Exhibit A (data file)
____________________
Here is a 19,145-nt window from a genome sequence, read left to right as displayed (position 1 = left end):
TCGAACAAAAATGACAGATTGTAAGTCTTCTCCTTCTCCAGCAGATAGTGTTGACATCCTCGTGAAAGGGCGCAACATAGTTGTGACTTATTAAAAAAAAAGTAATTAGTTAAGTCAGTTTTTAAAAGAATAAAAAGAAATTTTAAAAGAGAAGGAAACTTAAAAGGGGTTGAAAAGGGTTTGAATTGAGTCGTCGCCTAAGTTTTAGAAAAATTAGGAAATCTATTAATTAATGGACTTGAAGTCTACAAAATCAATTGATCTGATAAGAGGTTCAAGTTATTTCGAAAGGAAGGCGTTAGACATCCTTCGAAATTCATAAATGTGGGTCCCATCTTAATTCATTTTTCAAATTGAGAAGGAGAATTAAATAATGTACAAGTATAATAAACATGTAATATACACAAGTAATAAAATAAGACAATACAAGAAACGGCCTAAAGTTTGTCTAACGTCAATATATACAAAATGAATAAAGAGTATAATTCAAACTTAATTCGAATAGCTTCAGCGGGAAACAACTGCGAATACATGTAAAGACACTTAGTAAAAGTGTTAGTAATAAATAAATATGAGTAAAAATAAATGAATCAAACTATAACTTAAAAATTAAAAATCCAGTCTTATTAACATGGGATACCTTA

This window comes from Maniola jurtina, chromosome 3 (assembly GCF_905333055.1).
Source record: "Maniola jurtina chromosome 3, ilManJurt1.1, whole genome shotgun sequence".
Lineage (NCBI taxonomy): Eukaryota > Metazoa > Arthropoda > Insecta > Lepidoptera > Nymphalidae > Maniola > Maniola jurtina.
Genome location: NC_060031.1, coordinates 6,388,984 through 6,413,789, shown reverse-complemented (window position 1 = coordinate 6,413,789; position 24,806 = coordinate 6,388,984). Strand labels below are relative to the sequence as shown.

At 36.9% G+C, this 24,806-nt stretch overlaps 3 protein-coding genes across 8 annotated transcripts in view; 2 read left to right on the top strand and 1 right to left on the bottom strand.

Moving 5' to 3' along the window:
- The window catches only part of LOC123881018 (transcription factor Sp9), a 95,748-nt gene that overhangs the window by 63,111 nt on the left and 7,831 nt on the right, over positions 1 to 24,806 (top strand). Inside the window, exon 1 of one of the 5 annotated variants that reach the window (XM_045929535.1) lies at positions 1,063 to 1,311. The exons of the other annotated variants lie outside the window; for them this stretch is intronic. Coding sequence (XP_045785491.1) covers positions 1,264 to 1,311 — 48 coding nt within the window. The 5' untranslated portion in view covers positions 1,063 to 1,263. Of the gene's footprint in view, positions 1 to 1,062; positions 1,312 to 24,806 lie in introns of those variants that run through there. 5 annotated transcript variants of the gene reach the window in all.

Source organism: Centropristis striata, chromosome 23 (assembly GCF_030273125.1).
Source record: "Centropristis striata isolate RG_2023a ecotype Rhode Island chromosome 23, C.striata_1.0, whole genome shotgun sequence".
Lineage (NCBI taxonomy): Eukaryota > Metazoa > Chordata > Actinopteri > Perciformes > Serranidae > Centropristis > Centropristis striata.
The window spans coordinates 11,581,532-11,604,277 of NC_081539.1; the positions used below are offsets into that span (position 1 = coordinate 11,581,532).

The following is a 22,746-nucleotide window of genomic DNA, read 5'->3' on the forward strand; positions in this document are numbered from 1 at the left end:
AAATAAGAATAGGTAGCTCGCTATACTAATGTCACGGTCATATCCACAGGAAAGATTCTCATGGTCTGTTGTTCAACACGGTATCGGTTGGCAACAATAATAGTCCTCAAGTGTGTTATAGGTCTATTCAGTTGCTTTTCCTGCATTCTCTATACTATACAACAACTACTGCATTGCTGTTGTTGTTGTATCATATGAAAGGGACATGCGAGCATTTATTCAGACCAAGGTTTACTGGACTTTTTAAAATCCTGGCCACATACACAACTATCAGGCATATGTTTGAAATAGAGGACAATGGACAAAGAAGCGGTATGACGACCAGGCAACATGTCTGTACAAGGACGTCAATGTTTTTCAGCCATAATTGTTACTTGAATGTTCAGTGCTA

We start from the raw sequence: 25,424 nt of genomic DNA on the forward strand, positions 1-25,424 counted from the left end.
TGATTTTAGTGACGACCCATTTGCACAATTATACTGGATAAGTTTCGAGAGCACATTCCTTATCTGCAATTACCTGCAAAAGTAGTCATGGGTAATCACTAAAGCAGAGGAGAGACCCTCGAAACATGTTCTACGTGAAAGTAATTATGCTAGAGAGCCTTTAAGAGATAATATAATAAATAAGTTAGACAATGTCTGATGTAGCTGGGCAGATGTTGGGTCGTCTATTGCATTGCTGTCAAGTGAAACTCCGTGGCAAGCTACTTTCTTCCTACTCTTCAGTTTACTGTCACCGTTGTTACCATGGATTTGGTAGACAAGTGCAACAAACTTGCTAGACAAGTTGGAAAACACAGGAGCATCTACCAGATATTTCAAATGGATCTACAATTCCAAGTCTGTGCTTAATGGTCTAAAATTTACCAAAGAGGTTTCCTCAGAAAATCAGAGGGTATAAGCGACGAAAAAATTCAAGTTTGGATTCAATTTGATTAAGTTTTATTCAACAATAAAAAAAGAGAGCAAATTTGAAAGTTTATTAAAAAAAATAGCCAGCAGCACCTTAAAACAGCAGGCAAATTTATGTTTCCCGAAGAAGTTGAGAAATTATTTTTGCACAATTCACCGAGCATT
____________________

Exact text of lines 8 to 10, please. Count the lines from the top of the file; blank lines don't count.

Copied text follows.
Moving 5' to 3' along the window:
- The window catches only part of LOC123881018 (transcription factor Sp9), a 95,748-nt gene that overhangs the window by 63,111 nt on the left and 7,831 nt on the right, over positions 1 to 24,806 (top strand). Inside the window, exon 1 of one of the 5 annotated variants that reach the window (XM_045929535.1) lies at positions 1,063 to 1,311. The exons of the other annotated variants lie outside the window; for them this stretch is intronic. Coding sequence (XP_045785491.1) covers positions 1,264 to 1,311 — 48 coding nt within the window. The 5' untranslated portion in view covers positions 1,063 to 1,263. Of the gene's footprint in view, positions 1 to 1,062; positions 1,312 to 24,806 lie in introns of those variants that run through there. 5 annotated transcript variants of the gene reach the window in all.

Source organism: Centropristis striata, chromosome 23 (assembly GCF_030273125.1).